Deval Patrick dropped out of the presidential race on February 12, 2020. This page is no longer being updated.
Patrick made a late entrance into the race in November 2019 after initially passing on a presidential bid. The former two-term Massachusetts governor is pitching himself as a leader who can bring people together.
Harvard College, B.A., 1978; Harvard Law School, J.D., 1982
July 31, 1956
Sarah and Katherine
Managing director, Bain Capital, 2015-2019; Governor of Massachusetts, 2007-2015; Board of directors, ACC Capitol holdings, 2004-2006; Executive vice president and general counsel, Coca Cola 2001-2004; Vice president and general counsel, Texaco, 1999-2001; Lawyer, law firm Day, Berry & HowardAssistant US attorney general for civil rights, 1994-1997; Lawyer and later partner, law firm Hill & Barlow, 1986-1994; Lawyer at NAACP Legal Defense Fund, 1983-1986
PATRICK IN THE NEWS
Joe Biden is endorsed by Deval Patrick, another former 2020 contender
Updated 4:48 PM ET, Fri Mar 6, 2020
Former Massachusetts Gov. Deval Patrick on Friday joined several other former 2020 presidential candidates in endorsing Joe Biden for president. "At a time when our democracy is at risk, our economy is not working for many Americans, and our role in the world is unsteady, America needs a unifying and experienced leader, who can and wants to make life better for everyone everywhere. Joe Biden is that leader," Patrick said in a statement provided by the Biden campaign. Visit CNN's Election Center for full coverage of the 2020 race "I am today proud to endorse him for the Democratic nomination for President," Patrick continued. He joins former South Bend, Indiana, Mayor Pete Buttigieg, Sen. Amy Klobuchar of Minnesota, former Rep. Beto O'Rourke of Texas, former New York City Mayor Michael Bloomberg and former Maryland Rep. John Delaney in endorsing Biden this week. Buttigieg, Klobuchar and O'Rourke endorsed Biden on Monday, right before the Super Tuesday contests. Biden surged after his blowout win in South Carolina, and the Democratic centrist establishment has consolidated around the former vice president. CNN projected Biden would win 10 out of 14 states on Super Tuesday, including a dramatic upset victory in Texas and surprise wins in Minnesota and Massachusetts. Patrick said that when he was governor of Massachusetts he worked closely with Biden, who was vice president at the time. "I saw firsthand Joe's essential role in passing historic health care reform, saving the American auto industry and our country from another depression, leading our troops home from war, and championing historic civil rights and LGBTQ equality," Patrick said. He praised Biden's work on a number of other issues, and called the candidate a "genuinely caring and compassionate person." Patrick ended his own late-entry presidential bid in February after a disappointing performance in the New Hampshire primary. He had campaigned as a moderate, calling for a public option to be added to Obamacare rather than supporting "Medicare for All," a proposed government-run single-payer health care program.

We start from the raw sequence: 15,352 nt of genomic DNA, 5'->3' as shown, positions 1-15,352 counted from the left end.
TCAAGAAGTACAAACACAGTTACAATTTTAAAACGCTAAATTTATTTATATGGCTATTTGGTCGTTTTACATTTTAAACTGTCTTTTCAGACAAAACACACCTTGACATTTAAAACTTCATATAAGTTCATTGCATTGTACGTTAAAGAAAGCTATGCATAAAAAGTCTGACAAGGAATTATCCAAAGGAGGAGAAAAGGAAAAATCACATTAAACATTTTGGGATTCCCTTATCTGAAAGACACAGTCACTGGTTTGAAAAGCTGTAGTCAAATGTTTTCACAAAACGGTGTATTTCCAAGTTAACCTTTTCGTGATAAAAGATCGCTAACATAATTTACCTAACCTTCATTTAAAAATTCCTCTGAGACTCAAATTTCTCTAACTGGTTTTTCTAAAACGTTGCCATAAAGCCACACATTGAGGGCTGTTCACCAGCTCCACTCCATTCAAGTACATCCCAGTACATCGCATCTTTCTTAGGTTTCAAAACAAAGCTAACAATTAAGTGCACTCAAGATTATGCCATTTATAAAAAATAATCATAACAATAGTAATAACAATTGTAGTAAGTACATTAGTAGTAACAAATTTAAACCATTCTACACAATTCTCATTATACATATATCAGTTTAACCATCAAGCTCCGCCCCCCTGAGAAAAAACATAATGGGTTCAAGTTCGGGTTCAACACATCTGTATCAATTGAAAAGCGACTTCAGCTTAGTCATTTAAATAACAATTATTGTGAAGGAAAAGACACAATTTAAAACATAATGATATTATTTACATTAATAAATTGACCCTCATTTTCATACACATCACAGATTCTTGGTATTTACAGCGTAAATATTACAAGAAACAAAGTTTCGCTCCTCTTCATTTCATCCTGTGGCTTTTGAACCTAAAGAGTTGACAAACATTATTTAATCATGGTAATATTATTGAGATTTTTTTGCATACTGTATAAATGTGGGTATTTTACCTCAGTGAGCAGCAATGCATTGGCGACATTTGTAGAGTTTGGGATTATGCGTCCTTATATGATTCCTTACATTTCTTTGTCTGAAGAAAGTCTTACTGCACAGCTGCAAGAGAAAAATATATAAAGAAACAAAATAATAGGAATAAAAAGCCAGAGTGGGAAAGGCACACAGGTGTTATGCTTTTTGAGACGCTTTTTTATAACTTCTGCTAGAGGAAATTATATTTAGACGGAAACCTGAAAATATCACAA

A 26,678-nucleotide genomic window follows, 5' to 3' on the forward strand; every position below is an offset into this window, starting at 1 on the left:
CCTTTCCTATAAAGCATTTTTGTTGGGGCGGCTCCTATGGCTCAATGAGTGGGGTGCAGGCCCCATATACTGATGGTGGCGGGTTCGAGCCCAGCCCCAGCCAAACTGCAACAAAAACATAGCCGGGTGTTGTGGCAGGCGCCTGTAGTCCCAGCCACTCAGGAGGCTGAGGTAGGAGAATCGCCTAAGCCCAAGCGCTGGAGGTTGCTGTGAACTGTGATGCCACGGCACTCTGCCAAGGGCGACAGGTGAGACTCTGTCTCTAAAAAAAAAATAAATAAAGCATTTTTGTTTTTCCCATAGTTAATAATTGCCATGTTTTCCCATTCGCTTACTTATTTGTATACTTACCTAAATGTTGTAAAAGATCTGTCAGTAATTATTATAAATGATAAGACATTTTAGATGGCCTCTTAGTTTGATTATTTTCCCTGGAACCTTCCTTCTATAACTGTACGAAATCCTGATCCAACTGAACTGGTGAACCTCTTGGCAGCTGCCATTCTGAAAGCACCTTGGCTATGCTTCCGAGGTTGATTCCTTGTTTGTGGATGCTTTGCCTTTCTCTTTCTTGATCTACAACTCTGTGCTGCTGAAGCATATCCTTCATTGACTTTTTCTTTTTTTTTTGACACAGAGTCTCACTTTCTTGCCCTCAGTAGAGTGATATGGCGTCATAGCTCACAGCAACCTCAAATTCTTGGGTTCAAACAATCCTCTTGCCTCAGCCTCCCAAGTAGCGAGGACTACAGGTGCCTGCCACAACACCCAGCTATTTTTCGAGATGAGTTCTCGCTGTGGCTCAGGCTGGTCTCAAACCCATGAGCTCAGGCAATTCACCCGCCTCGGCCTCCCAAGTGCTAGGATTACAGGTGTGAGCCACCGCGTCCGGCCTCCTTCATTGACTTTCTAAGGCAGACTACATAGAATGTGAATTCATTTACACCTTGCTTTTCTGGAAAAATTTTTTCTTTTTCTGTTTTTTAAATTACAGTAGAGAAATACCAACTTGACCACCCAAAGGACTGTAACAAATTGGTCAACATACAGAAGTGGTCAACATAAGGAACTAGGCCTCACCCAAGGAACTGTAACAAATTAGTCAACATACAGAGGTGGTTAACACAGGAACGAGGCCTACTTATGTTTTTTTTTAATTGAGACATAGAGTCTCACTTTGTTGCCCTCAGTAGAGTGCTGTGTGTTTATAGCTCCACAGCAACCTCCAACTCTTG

After announcing his campaign in November 2019, Patrick named climate change as a priority.“We’re already late to climate change. The question is whether we are too late and if we continue to delay we will be too late,” he said in Iowa, The Gazette reported. In 2014, Patrick unveiled a $50 million plan while governor to assess and address vulnerabilities in Massachusetts surrounding climate preparedness. In 2014, Patrick called for Massachusetts to end all reliance on conventional coal generation by 2018 and move to natural gas. He said the state should migrate away from fossil fuels and double down on solar, wind and hydropower.
Patrick told CBS News in November 2019 he believes taxes should go up on the most wealthy. He said he envisions a “much, much simpler tax system for everyone where we eliminate all or most of the deductions and we smooth out and simplify the system we have.” He said he thinks greed is the problem, not wealth.